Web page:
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    525 Elm St
    Cincinnati, OH US
  • Bar 145
    facet: Main type: Traditional locale: en_US title: Bar 145 facet_type_id: d873b170-5f3c-1032-b2bf-613472313500 html_text: |- You could argue that, as a self-proclaimed gastropub specializing in "burgers, bands, and bourbon," Bar 145 is not quite a cozy bar and not quite an upscale restaurant. Or, you could say that it offers the best of both worlds. The menu appeals to refined and socially responsible palates alike with local produce. The line between fine dining and casual is further blurred when the waiter arrives at your table wearing red Chuck Taylor tennis shoes and holding a build-your-own burger atop, of all things, white china. Even the name Bar 145 is a hybrid: the first portion points to its hefty beer and bourbon reserves, and the 145 refers not to an address or the number of licks it takes to get to the center of a truffle french fry, but to the ideal temperature of a medium-rare burger. The label-defying hot spot is also known for its live music, tuning up acoustic sets, dueling pianos, and full bands from Ohio and across the country six nights a week. Bar 145's musical roots run as deep as those of its chef, Robby Lucas, who once cooked dinner for Metallica after its Rock and Roll Hall of Fame induction, according to the Toledo City Paper. The space itself leaves plenty of room for air-guitar solos at the 50-seat, oval-shaped bar on the outdoor patio.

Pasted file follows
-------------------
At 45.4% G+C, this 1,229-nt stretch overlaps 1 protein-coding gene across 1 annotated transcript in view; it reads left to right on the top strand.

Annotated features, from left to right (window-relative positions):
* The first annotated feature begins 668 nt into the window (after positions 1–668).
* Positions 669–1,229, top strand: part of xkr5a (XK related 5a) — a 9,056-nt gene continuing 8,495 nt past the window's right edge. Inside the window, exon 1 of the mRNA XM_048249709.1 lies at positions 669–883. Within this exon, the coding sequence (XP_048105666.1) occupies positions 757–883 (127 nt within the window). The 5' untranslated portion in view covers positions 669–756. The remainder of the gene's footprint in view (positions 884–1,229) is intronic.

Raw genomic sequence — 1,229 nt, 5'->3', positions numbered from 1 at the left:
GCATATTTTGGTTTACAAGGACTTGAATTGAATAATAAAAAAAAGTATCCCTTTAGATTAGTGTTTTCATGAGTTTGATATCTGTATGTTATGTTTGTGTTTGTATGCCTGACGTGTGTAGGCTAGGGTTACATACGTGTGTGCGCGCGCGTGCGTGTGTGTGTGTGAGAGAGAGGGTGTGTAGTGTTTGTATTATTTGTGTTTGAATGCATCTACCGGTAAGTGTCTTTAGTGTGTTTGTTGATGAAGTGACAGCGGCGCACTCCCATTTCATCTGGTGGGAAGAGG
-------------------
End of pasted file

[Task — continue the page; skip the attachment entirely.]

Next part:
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    5305 Monroe St.
    Toledo, OH US
  • Live Nation